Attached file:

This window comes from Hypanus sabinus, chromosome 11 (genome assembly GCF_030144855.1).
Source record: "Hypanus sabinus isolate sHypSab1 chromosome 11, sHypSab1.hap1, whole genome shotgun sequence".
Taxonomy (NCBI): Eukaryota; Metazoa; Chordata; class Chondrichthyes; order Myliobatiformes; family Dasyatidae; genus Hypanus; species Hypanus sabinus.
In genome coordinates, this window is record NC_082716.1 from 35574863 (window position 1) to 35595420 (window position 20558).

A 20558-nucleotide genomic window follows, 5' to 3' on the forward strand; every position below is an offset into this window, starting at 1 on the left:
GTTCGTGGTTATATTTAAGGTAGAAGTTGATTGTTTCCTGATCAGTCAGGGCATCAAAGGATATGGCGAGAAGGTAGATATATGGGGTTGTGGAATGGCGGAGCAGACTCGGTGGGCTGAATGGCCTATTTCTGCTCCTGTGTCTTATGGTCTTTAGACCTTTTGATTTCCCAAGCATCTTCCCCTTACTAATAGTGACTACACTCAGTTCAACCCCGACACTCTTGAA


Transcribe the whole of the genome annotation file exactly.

This window comes from Hypanus sabinus, chromosome 11 (genome assembly GCF_030144855.1).
Source record: "Hypanus sabinus isolate sHypSab1 chromosome 11, sHypSab1.hap1, whole genome shotgun sequence".
Taxonomy (NCBI): Eukaryota; Metazoa; Chordata; class Chondrichthyes; order Myliobatiformes; family Dasyatidae; genus Hypanus; species Hypanus sabinus.
In genome coordinates, this window is record NC_082716.1 from 35574863 (window position 1) to 35595420 (window position 20558).

A 20558-nucleotide genomic window follows, 5' to 3' on the forward strand; every position below is an offset into this window, starting at 1 on the left:
GTTCGTGGTTATATTTAAGGTAGAAGTTGATTGTTTCCTGATCAGTCAGGGCATCAAAGGATATGGCGAGAAGGTAGATATATGGGGTTGTGGAATGGCGGAGCAGACTCGGTGGGCTGAATGGCCTATTTCTGCTCCTGTGTCTTATGGTCTTTAGACCTTTTGATTTCCCAAGCATCTTCCCCTTACTAATAGTGACTACACTCAGTTCAACCCCGACACTCTTGAA